On their new album softscars, yeule builds an atmosphere. They scream, whisper, rumble, and waft; they are constantly in motion. There are catchy electropop jams, and then, right up against them, sounds so sharp and jarring it all borders on uninhabitable for the faint of heart. Softscars, though, is a realm for the deep feelers, the sonically curious, and the adventurers. These listeners will want to immerse themselves in yeule’s soundscape. They will not be disappointed.
A big bang of sorts opens the album as “x w x” finds yeule screaming their way off a chrome-plated cliff of self-medication and digital disconnect (“God created man, motherboard, wires, and / Blood, bones, flesh, breathing, suicide engineering,” they shout in the final chorus). The stage is set, a raw cybernetic tangle of a world, mechanisms fully exposed and sparking in the posthuman desert wind. There’s never a moment quite as ferocious as this opening, nor does there need to be. The rest of softscars is spent exploring.
Musically, softscars falls somewhere in the overlap between glitchy IDM and pure pop: cyborg anthems that recognize the productive and deeply emotional links between nostalgia and futurism. The wailing electric guitars of the goth rock ballad “dazies” beside the delicate waltz of the piano solo “fish in the pool” make for a thought-provoking juxtaposition. Enhancing this contrast are the breaths and electronics of the following track, “software update”, a love song from AI to human (“When I leave my flesh you can / Download my mind / And pick out the pretty parts for you”) set in a genuinely uncanny valley.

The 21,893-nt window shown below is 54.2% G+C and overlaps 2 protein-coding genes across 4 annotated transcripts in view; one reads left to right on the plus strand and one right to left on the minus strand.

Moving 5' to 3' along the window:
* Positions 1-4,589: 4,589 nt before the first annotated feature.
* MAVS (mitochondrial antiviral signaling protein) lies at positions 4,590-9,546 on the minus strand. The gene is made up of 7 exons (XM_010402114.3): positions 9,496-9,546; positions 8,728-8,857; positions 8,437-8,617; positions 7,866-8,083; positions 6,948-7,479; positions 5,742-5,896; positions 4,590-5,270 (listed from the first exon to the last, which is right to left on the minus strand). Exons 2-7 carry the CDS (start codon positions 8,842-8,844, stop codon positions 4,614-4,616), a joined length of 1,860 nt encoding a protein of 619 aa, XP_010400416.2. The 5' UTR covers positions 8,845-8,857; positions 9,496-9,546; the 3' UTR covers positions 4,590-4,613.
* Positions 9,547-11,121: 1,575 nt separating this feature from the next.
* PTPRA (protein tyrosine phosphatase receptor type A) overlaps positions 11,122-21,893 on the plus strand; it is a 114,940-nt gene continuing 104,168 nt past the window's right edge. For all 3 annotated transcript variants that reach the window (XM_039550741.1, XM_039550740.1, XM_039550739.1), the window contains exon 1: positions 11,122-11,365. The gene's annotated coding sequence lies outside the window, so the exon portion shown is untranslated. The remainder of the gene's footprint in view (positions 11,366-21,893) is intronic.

Chillwave grooves meet gloomy lyrical themes on “sulky baby” (“Sultry face, sulky in lace / Sex that leaves you effaced”) and “softscars” (“A fallen angel thirsty for / The blood and gore, a painful sore”). Retro pop punk barbs pierce the skins of “4ui12” and “cyber meat.” Both “inferno” and “bloodbunny” see yeule lilting their way through the morbid in an eerie singsong cadence (“Drink honey, drink blood / You look like an angel god”). Softscars ends with the spacious strains of “aphex twin flame”, which loops from airy and acoustic to fire and fury and back again.
Flowing through this veritable odyssey is yeule’s intense commitment to their work, whatever forms that take. For as much as they sing songs of dissociation, for all the otherworldly sounds and the avant-garde robotics, everything on softscars captures a very real cultural moment. The lines between artifice and organism continue to blur, and yeule takes full advantage of this oft-alarming ambiguity, pushing their craft deep into uncharted ways of being and sounding while still staying firmly grounded in the pop, rock, and EDM sensibilities that make their music, as well as the emotions that undergird it, accessible.
In weird ways, softscars works as a satisfying slice of artful pop for the Anthropocene that oozes catastrophe. Both the haunter and the haunted yeule pulls us into trenches both odd and familiar, and we emerge ourselves but, fittingly enough, invisibly marked with the titular soft scars.